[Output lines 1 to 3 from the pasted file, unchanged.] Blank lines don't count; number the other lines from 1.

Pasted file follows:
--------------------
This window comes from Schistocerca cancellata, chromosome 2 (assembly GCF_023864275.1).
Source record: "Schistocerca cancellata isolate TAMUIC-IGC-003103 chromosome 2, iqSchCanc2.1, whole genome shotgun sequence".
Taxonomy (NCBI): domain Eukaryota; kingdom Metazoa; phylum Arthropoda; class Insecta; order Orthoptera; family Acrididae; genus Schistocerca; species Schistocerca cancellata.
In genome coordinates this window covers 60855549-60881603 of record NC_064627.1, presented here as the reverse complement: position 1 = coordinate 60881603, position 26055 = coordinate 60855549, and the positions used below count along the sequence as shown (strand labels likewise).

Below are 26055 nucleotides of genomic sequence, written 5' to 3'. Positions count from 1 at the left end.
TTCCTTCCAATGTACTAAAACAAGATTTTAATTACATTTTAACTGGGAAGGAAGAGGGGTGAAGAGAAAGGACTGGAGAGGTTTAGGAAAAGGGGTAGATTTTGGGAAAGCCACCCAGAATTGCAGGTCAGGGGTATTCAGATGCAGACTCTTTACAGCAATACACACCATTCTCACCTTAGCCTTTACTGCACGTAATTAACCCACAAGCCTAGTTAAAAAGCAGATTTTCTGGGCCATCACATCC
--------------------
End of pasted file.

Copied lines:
This window comes from Schistocerca cancellata, chromosome 2 (assembly GCF_023864275.1).
Source record: "Schistocerca cancellata isolate TAMUIC-IGC-003103 chromosome 2, iqSchCanc2.1, whole genome shotgun sequence".
Taxonomy (NCBI): domain Eukaryota; kingdom Metazoa; phylum Arthropoda; class Insecta; order Orthoptera; family Acrididae; genus Schistocerca; species Schistocerca cancellata.